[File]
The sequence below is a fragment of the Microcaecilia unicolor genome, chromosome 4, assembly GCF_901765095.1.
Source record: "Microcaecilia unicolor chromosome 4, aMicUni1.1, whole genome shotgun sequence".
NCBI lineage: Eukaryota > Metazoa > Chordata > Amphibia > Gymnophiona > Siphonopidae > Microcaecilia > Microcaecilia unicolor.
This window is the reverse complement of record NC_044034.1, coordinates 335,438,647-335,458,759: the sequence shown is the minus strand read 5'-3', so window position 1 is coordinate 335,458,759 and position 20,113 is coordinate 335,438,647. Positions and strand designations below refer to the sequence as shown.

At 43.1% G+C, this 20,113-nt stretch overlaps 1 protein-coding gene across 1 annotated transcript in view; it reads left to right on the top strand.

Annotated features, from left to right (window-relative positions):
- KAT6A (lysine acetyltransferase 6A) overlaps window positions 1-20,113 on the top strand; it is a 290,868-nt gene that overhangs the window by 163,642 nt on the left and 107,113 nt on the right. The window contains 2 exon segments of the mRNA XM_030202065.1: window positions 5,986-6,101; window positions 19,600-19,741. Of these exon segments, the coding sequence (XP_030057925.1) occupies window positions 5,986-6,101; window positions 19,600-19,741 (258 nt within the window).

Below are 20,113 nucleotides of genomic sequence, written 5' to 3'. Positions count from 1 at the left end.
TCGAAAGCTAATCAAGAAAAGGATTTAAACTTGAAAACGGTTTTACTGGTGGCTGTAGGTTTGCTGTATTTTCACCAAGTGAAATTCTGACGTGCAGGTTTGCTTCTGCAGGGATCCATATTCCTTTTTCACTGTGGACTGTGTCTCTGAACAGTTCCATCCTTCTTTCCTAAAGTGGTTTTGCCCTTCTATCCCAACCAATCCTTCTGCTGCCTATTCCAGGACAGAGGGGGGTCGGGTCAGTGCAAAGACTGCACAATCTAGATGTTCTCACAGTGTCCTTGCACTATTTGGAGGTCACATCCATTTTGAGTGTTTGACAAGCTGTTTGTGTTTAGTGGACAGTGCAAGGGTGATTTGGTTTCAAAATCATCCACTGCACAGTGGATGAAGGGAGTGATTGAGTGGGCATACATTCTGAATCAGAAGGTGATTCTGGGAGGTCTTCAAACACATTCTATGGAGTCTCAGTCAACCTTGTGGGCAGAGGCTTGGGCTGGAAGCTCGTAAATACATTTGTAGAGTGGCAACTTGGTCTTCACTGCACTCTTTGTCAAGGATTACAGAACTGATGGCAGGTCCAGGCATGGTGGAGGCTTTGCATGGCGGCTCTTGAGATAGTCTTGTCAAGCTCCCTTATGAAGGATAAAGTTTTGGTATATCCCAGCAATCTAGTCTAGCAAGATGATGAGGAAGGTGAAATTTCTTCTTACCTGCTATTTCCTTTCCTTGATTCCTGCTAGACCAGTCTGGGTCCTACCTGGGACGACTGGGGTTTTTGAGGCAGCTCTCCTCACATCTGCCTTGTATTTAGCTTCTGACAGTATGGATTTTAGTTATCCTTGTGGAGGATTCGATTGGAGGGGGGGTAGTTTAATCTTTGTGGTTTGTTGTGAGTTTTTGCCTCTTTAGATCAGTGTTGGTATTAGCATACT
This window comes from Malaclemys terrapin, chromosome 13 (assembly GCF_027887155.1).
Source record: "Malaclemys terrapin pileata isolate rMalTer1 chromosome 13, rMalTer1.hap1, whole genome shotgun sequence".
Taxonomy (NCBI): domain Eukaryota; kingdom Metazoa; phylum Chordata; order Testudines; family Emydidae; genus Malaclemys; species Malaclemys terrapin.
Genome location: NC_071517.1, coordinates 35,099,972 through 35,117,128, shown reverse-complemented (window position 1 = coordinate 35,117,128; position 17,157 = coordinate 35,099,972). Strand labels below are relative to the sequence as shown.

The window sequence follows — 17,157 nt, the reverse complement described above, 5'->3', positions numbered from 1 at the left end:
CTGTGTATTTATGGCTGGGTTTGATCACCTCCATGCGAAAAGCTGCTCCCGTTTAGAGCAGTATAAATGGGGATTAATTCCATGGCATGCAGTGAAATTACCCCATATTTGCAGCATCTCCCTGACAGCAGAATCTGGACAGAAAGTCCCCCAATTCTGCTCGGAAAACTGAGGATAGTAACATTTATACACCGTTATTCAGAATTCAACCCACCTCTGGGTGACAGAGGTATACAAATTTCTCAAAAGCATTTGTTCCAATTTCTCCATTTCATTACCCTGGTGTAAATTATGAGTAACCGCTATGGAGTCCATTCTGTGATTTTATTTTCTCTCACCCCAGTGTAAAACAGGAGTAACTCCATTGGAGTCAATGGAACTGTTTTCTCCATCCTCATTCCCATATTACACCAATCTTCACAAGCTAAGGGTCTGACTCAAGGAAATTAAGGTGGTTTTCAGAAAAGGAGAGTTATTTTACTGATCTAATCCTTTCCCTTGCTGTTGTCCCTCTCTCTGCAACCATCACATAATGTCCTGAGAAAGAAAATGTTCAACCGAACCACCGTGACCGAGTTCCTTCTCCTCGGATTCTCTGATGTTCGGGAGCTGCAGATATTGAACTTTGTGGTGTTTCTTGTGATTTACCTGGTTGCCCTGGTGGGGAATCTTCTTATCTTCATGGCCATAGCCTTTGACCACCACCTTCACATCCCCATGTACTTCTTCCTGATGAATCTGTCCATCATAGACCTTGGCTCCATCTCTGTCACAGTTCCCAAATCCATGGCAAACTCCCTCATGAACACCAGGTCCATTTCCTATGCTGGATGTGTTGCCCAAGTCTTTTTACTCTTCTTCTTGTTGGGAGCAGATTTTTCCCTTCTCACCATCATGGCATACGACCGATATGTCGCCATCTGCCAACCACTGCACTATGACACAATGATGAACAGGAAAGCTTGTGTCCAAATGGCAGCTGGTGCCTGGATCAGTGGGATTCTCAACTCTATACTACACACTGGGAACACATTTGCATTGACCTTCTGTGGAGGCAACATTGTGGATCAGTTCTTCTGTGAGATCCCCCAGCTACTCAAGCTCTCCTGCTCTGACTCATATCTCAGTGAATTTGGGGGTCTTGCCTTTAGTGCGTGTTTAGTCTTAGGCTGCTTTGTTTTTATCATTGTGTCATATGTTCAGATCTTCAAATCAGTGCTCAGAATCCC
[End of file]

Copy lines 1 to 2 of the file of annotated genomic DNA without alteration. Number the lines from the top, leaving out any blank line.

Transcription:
The sequence below is a fragment of the Microcaecilia unicolor genome, chromosome 4, assembly GCF_901765095.1.
Source record: "Microcaecilia unicolor chromosome 4, aMicUni1.1, whole genome shotgun sequence".